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How Michael Showalter Brought Wet Hot American Summer Back from the Dead


But the absurdist comedy, from creators Michael Showalter and David Wain, managed to find a second life thanks to DVD, word of mouth and, oh yeah, the fact that the majority of its then-relatively unknown cast has become some of Hollywood's biggest stars ...

Team Mickey Thompson Racers Earn Five Podium Spots during LOORRS Round Nine


Stow, OH – Lucas Oil Off Road Racing Series (LOORRS) competition continued at Glen Helen Raceway this past weekend with a total of five podium spots earned by four Team M/T competitors. Following a day of heavy rain, officials were forced to postpone ...

Stow Municipal Court takes new approach to collecting unpaid fines and costs


Stow Municipal Clerk of Court Kevin Coughlin announced in a ...
Defendants that fail to comply with court orders to pay fines and costs are subject to a variety of penalties in Ohio including referral to a collection agency, community service, civil ...

Man sought for thefts in Summit and Stark counties


STOW, Ohio- The Stow Police Department is asking for the public’s help identifying a suspect. Police said the man is a person of interest in numerous thefts in Summit and Stark counties. He’s known to ride in a gray Chevrolet Tahoe and a tan Chevrolet ...

Audio-Technica Honors Online Marketing With Samurai Award


STOW, OH — Audio-Technica, a leading manufacturer of wired and wireless microphones, headphones and accessory products for over 50 years, has recognized Wadsworth, Ohio-based Online Marketing with its Samurai Award for the 2014/2015 fiscal year.

Stow-Munroe Falls Library events


Please call the library prior to arriving if the weather is questionable. Stow, Ohio was first settled in 1804. Known as Stow Corners, the intersection of what is now Darrow Rd. (Rt. 91) and Kent Rd. (Rt. 59), was the center of community life for many years.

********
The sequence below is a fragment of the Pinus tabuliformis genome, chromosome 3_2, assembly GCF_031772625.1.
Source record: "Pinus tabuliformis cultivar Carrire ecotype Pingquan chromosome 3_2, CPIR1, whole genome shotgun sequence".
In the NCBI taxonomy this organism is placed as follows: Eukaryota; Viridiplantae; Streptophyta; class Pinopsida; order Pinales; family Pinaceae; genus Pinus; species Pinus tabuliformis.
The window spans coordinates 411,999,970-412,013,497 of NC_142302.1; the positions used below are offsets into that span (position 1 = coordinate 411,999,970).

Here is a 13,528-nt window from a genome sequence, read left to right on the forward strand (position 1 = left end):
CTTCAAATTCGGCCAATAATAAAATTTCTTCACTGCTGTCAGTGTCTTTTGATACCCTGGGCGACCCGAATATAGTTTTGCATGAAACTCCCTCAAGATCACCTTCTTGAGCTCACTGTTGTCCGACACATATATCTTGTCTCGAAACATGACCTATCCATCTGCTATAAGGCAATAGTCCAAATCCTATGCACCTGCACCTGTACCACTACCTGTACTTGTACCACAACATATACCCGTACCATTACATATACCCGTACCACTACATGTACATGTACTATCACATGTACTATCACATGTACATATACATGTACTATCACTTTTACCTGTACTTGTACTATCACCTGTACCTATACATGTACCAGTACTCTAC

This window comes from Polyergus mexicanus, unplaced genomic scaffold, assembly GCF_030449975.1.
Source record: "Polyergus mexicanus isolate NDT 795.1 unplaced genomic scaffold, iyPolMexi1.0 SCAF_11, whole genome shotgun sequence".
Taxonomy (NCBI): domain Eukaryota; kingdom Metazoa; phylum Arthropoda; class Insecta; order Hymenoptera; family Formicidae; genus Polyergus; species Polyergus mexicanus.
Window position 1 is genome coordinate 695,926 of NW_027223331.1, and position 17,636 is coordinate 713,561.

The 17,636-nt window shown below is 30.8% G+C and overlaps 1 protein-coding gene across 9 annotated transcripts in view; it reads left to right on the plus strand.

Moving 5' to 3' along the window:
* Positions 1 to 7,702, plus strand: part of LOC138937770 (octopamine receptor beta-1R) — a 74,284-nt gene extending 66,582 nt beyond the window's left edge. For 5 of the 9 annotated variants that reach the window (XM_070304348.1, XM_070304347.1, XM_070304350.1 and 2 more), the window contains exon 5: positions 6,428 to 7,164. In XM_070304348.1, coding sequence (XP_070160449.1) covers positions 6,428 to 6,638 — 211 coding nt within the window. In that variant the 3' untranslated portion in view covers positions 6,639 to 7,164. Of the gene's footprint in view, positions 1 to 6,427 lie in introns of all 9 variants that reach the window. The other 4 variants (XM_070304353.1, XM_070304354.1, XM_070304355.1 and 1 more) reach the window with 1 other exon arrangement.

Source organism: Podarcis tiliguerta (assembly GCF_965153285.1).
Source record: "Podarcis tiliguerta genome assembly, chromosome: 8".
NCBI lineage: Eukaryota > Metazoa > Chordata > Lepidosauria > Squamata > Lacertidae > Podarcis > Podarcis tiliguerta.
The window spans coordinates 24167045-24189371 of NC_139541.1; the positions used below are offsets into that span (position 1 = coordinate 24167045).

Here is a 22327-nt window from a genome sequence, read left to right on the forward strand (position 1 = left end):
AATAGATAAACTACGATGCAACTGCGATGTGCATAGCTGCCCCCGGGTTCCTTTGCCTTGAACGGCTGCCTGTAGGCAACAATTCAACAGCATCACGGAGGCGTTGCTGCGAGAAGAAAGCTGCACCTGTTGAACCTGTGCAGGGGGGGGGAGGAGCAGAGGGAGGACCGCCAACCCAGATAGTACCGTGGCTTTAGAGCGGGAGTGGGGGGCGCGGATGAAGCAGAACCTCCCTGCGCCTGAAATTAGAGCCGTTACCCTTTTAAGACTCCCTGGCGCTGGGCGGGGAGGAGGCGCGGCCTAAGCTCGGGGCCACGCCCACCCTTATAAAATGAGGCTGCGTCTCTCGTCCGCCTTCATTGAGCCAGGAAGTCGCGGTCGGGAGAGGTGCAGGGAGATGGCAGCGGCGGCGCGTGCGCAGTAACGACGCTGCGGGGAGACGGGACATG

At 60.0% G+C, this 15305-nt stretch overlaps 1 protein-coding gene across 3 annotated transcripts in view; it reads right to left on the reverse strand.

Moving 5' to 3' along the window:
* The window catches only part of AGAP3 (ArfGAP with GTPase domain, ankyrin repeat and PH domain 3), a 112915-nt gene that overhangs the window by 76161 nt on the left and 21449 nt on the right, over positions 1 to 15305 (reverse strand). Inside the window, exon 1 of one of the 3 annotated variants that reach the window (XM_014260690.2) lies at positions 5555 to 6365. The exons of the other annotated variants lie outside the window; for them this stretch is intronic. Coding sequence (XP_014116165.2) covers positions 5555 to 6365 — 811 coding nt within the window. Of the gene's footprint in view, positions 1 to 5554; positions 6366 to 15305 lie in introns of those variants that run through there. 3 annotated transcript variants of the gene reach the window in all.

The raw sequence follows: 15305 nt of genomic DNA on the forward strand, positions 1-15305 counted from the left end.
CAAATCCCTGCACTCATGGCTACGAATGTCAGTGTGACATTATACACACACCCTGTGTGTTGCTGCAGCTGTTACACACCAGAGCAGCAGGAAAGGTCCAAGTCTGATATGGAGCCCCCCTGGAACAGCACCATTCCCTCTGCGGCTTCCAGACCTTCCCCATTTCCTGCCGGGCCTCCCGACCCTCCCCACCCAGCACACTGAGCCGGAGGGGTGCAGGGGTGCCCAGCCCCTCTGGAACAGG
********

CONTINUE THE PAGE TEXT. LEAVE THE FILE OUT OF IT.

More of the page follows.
Edward Krupansky


Our beloved father, Edward Krupansky, 93, of Rootstown, died Friday, July 17, 2015 at Stow Glen Retirement Center in Stow, Ohio. He was born September 3, 1921 in Cleveland to John and Mary (Kopesak) Krupansky. He was a mechanic for Kroger Company and ...

Hudson Drive closed in Stow after traffic crash


STOW, Ohio — Hudson Drive in Stow will remain closed until further notice after a driver crashed into into a utility pole early Thursday. Stow police said that no one was injured, but the road is currently closed from Commerce Drive to Ellsworth road.

Copley man, 37, admits to sexual relationship with Stow girl, 16


STOW, Ohio -- A man faces charges after being accused of having a sexual relationship with a minor. According to Stow police, a 16-year-old girl told them that she had been in a relationship with Jonathan Wallace Crouch, 37, of Copley. Police say she met ...

U.S. Army recruiter in Barberton charged with having sexual relationship with teen girl